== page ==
Matloff accuses RStudio of monopoly behavior, I would have said they are fighting for survival (i.e., creating an environment capable of generating the kind of income a VC funded company is expected to make). Having worked in language environments where multiple, and incompatible, package ecosystems existed, I can see advantages in there being a monopoly. Matloff is also upset about a commercial company swooping in to steal their precious, a common academic complaint (academics swooping in to steal ideas from commercially developed software is, of course, perfectly respectable). Matloff also makes claims about teachability of programming that are not derived from any experimental evidence, but then everybody makes claims about programming languages without there being any experimental evidence.

RStudio management rode in on the data science wave, raising money from VCs. The wave is subsiding and they now need to appear to have a viable business (so they can be sold to a bigger fish), which means there has to be a visible market they can sell into. One way to sell in an open source environment is for things to be so complicated, that large companies will pay somebody to handle the complexity.

McCabe’s cyclomatic complexity and accounting fraud

Derek Jones from The Shape of Code

The paper in which McCabe proposed what has become known as McCabe’s cyclomatic complexity did not contain any references to source code measurements, it was a pure ego and bluster paper.

Fast forward 10 years and cyclomatic complexity, complexity metric, McCabe’s complexity…permutations of the three words+metrics… has become one of the two major magical omens of code quality/safety/reliability (Halstead’s is the other).

It’s not hard to show that McCabe’s complexity is a rather weak measure of program complexity (it’s about as useful as counting lines of code).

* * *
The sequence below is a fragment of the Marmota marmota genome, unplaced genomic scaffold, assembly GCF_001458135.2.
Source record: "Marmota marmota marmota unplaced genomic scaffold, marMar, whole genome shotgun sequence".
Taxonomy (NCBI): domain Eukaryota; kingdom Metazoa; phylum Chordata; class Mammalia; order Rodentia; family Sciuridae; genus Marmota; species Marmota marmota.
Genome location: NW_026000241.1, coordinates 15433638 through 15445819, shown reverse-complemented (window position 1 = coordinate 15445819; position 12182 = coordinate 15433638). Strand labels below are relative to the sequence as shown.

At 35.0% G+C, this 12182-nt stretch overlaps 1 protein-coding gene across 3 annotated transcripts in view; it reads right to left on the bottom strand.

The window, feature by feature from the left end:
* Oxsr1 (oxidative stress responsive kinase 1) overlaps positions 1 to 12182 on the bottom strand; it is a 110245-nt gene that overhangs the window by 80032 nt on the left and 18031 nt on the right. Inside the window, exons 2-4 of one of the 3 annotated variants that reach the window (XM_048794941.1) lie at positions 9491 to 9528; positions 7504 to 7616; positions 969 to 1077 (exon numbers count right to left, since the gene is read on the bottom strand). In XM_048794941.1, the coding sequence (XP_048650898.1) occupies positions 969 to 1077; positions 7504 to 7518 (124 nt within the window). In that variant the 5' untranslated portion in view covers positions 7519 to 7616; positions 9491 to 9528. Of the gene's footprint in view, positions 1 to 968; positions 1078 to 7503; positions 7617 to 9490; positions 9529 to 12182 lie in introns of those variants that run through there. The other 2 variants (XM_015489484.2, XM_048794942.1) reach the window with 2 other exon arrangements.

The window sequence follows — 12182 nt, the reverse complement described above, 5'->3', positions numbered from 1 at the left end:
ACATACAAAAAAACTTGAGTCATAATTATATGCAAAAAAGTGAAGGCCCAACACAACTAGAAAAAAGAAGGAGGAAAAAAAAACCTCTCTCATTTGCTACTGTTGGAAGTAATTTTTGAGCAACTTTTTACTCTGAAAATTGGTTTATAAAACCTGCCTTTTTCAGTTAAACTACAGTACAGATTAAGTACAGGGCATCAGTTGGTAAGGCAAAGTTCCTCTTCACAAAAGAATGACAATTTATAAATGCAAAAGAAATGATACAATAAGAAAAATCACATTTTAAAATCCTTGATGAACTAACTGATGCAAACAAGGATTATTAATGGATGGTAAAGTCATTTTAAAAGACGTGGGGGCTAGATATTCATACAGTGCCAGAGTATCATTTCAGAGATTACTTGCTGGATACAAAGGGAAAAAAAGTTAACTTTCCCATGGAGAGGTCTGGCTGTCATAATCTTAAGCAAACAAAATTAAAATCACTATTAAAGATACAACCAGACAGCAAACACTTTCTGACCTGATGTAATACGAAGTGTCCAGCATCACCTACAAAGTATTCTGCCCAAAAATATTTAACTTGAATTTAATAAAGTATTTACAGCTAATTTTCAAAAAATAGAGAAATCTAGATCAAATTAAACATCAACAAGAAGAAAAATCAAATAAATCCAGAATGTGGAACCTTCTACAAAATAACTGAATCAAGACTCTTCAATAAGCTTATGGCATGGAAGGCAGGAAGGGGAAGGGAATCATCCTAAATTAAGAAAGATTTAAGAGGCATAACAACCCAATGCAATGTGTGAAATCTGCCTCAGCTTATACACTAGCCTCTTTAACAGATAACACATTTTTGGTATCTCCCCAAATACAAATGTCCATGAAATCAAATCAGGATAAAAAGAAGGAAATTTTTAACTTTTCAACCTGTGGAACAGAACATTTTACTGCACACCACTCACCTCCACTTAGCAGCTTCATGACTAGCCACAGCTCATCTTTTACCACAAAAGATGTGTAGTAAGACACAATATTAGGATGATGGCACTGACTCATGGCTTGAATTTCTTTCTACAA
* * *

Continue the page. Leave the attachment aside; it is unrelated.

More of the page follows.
Just as it is possible to reduce the number of lines of code in a function (by putting all the code on one line), it’s possible to restructure existing code to reduce the value of McCabe’s complexity (which is measured for individual functions).

The value of McCabe’s complexity for the following function is 16, i.e., there are 16 possible paths through the function:

int main(void)
if (U) a(); else b();
if (X) c(); else d();
if (Y) e(); else f();
if (Z) g(); else h();

each ifelse contains two paths and there are four in series, giving 2*2*2*2 paths.

Restructuring the code, as below, removes the multiplication of paths caused by the sequence of ifelse:

void a_b(void) {if (U) a(); else b();}

void c_d(void) {if (X) c(); else d();}

void e_f(void) {if (Y) e(); else f();}

void g_h(void) {if (Z) g(); else h();}

int main(void)

reducing main‘s McCabe complexity to 1 and the four new functions each have a McCabe complexity of two.

Where has the ‘missing’ complexity gone? It now ‘exists’ in the relationship between the functions, a relationship that is not included in the McCabe complexity calculation.

The number of paths that can be traversed, by a call to main, has not changed (but the McCabe method for counting them now produces a different answer)

Various recommended practice documents suggest McCabe’s complexity as one of the metrics to consider (but don’t suggest any upper limit), while others go as far as to claim that it’s bad practice for functions to have a McCabe’s complexity above some value (e.g., 10) or that “Cyclomatic complexity may be considered a broad measure of soundness and confidence for a program“.

Consultants in the code quality/safety/security business need something to complain about, that is not too hard or expensive for the client to fix.

If a consultant suggested that you reduced the number of lines in a function by joining existing lines, to bring the count under some recommended limit, would you take them seriously?

What about, if a consultant highlighted a function that had an allegedly high McCabe’s complexity? Should what they say be taken seriously, or are they essentially encouraging developers to commit the software equivalent of accounting fraud?